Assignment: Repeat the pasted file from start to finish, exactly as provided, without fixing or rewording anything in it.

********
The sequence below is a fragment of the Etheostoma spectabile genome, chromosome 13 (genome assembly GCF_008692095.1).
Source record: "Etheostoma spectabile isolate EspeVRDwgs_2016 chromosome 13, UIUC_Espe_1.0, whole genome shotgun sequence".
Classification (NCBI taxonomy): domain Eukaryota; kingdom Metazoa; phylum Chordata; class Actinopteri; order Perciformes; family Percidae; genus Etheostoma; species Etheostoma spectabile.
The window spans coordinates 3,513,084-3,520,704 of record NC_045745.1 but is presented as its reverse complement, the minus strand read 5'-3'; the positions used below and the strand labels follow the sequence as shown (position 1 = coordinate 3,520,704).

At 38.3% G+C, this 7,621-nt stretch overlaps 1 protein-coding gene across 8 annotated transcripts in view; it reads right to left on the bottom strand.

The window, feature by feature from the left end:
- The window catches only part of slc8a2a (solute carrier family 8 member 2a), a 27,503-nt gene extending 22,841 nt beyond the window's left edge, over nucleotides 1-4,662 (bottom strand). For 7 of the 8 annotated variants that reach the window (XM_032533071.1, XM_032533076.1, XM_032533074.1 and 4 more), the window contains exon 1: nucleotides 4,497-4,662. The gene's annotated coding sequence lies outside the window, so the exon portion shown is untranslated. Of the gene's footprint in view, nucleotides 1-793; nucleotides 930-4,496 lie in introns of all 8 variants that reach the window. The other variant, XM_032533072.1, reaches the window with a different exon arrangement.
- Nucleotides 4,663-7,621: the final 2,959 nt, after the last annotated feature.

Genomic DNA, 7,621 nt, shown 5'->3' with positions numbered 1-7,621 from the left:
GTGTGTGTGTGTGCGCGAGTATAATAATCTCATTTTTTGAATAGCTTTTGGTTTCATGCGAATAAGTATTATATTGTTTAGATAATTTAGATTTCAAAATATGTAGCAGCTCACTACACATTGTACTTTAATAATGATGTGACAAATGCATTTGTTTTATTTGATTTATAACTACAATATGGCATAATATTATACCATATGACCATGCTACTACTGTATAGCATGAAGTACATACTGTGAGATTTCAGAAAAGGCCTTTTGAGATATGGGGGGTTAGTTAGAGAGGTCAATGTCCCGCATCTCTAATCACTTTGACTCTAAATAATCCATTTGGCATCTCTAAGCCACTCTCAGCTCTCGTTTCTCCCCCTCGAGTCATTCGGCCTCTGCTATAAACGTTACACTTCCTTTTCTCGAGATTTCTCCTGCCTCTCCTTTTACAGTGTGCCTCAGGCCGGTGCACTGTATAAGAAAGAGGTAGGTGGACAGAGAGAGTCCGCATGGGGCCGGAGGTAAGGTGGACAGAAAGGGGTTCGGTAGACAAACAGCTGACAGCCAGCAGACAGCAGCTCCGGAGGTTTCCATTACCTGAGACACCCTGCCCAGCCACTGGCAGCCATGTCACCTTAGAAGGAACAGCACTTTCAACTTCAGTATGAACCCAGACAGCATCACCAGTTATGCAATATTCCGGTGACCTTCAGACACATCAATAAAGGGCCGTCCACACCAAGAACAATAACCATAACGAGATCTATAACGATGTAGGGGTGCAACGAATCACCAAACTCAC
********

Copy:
The sequence below is a fragment of the Etheostoma spectabile genome, chromosome 13 (genome assembly GCF_008692095.1).
Source record: "Etheostoma spectabile isolate EspeVRDwgs_2016 chromosome 13, UIUC_Espe_1.0, whole genome shotgun sequence".
Classification (NCBI taxonomy): domain Eukaryota; kingdom Metazoa; phylum Chordata; class Actinopteri; order Perciformes; family Percidae; genus Etheostoma; species Etheostoma spectabile.
The window spans coordinates 3,513,084-3,520,704 of record NC_045745.1 but is presented as its reverse complement, the minus strand read 5'-3'; the positions used below and the strand labels follow the sequence as shown (position 1 = coordinate 3,520,704).

At 38.3% G+C, this 7,621-nt stretch overlaps 1 protein-coding gene across 8 annotated transcripts in view; it reads right to left on the bottom strand.

The window, feature by feature from the left end:
- The window catches only part of slc8a2a (solute carrier family 8 member 2a), a 27,503-nt gene extending 22,841 nt beyond the window's left edge, over nucleotides 1-4,662 (bottom strand). For 7 of the 8 annotated variants that reach the window (XM_032533071.1, XM_032533076.1, XM_032533074.1 and 4 more), the window contains exon 1: nucleotides 4,497-4,662. The gene's annotated coding sequence lies outside the window, so the exon portion shown is untranslated. Of the gene's footprint in view, nucleotides 1-793; nucleotides 930-4,496 lie in introns of all 8 variants that reach the window. The other variant, XM_032533072.1, reaches the window with a different exon arrangement.
- Nucleotides 4,663-7,621: the final 2,959 nt, after the last annotated feature.

Genomic DNA, 7,621 nt, shown 5'->3' with positions numbered 1-7,621 from the left:
GTGTGTGTGTGTGCGCGAGTATAATAATCTCATTTTTTGAATAGCTTTTGGTTTCATGCGAATAAGTATTATATTGTTTAGATAATTTAGATTTCAAAATATGTAGCAGCTCACTACACATTGTACTTTAATAATGATGTGACAAATGCATTTGTTTTATTTGATTTATAACTACAATATGGCATAATATTATACCATATGACCATGCTACTACTGTATAGCATGAAGTACATACTGTGAGATTTCAGAAAAGGCCTTTTGAGATATGGGGGGTTAGTTAGAGAGGTCAATGTCCCGCATCTCTAATCACTTTGACTCTAAATAATCCATTTGGCATCTCTAAGCCACTCTCAGCTCTCGTTTCTCCCCCTCGAGTCATTCGGCCTCTGCTATAAACGTTACACTTCCTTTTCTCGAGATTTCTCCTGCCTCTCCTTTTACAGTGTGCCTCAGGCCGGTGCACTGTATAAGAAAGAGGTAGGTGGACAGAGAGAGTCCGCATGGGGCCGGAGGTAAGGTGGACAGAAAGGGGTTCGGTAGACAAACAGCTGACAGCCAGCAGACAGCAGCTCCGGAGGTTTCCATTACCTGAGACACCCTGCCCAGCCACTGGCAGCCATGTCACCTTAGAAGGAACAGCACTTTCAACTTCAGTATGAACCCAGACAGCATCACCAGTTATGCAATATTCCGGTGACCTTCAGACACATCAATAAAGGGCCGTCCACACCAAGAACAATAACCATAACGAGATCTATAACGATGTAGGGGTGCAACGAATCACCAAACTCAC